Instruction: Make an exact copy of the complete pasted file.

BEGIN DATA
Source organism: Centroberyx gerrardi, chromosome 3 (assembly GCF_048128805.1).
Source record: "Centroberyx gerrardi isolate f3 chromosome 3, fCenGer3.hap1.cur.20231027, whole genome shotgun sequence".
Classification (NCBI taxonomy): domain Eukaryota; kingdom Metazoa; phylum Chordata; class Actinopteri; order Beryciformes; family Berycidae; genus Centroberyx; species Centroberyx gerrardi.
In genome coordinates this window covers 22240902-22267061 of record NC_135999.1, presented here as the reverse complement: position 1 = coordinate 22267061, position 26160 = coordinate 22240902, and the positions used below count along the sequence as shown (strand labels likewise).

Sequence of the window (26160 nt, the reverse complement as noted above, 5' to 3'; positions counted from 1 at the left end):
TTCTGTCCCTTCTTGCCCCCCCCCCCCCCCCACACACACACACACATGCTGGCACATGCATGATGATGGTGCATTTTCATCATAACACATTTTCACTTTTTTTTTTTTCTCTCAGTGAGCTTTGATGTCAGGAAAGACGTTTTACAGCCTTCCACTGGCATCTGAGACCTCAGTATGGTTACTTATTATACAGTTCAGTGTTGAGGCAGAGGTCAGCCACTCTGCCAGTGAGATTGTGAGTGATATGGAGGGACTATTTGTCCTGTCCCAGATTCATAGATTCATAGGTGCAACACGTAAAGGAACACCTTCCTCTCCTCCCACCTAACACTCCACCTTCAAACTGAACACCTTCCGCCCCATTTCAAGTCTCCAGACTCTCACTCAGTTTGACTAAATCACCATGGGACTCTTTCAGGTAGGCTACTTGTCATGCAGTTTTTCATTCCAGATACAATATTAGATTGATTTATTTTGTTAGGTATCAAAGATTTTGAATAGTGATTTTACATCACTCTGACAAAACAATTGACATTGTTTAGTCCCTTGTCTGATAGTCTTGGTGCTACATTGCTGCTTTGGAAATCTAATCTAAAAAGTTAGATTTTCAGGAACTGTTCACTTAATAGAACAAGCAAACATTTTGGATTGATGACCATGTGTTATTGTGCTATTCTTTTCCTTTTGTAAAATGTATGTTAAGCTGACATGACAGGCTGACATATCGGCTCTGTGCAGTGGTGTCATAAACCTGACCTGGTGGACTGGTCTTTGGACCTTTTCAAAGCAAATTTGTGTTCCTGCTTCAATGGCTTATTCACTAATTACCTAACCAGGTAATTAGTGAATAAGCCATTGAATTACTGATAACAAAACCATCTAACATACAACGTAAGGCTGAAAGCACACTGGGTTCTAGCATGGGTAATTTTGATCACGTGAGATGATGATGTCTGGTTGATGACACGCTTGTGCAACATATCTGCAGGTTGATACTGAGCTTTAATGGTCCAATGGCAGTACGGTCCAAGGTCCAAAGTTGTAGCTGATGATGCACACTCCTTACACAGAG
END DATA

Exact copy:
Source organism: Centroberyx gerrardi, chromosome 3 (assembly GCF_048128805.1).
Source record: "Centroberyx gerrardi isolate f3 chromosome 3, fCenGer3.hap1.cur.20231027, whole genome shotgun sequence".
Classification (NCBI taxonomy): domain Eukaryota; kingdom Metazoa; phylum Chordata; class Actinopteri; order Beryciformes; family Berycidae; genus Centroberyx; species Centroberyx gerrardi.
In genome coordinates this window covers 22240902-22267061 of record NC_135999.1, presented here as the reverse complement: position 1 = coordinate 22267061, position 26160 = coordinate 22240902, and the positions used below count along the sequence as shown (strand labels likewise).

Sequence of the window (26160 nt, the reverse complement as noted above, 5' to 3'; positions counted from 1 at the left end):
TTCTGTCCCTTCTTGCCCCCCCCCCCCCCCCACACACACACACACATGCTGGCACATGCATGATGATGGTGCATTTTCATCATAACACATTTTCACTTTTTTTTTTTTCTCTCAGTGAGCTTTGATGTCAGGAAAGACGTTTTACAGCCTTCCACTGGCATCTGAGACCTCAGTATGGTTACTTATTATACAGTTCAGTGTTGAGGCAGAGGTCAGCCACTCTGCCAGTGAGATTGTGAGTGATATGGAGGGACTATTTGTCCTGTCCCAGATTCATAGATTCATAGGTGCAACACGTAAAGGAACACCTTCCTCTCCTCCCACCTAACACTCCACCTTCAAACTGAACACCTTCCGCCCCATTTCAAGTCTCCAGACTCTCACTCAGTTTGACTAAATCACCATGGGACTCTTTCAGGTAGGCTACTTGTCATGCAGTTTTTCATTCCAGATACAATATTAGATTGATTTATTTTGTTAGGTATCAAAGATTTTGAATAGTGATTTTACATCACTCTGACAAAACAATTGACATTGTTTAGTCCCTTGTCTGATAGTCTTGGTGCTACATTGCTGCTTTGGAAATCTAATCTAAAAAGTTAGATTTTCAGGAACTGTTCACTTAATAGAACAAGCAAACATTTTGGATTGATGACCATGTGTTATTGTGCTATTCTTTTCCTTTTGTAAAATGTATGTTAAGCTGACATGACAGGCTGACATATCGGCTCTGTGCAGTGGTGTCATAAACCTGACCTGGTGGACTGGTCTTTGGACCTTTTCAAAGCAAATTTGTGTTCCTGCTTCAATGGCTTATTCACTAATTACCTAACCAGGTAATTAGTGAATAAGCCATTGAATTACTGATAACAAAACCATCTAACATACAACGTAAGGCTGAAAGCACACTGGGTTCTAGCATGGGTAATTTTGATCACGTGAGATGATGATGTCTGGTTGATGACACGCTTGTGCAACATATCTGCAGGTTGATACTGAGCTTTAATGGTCCAATGGCAGTACGGTCCAAGGTCCAAAGTTGTAGCTGATGATGCACACTCCTTACACAGAG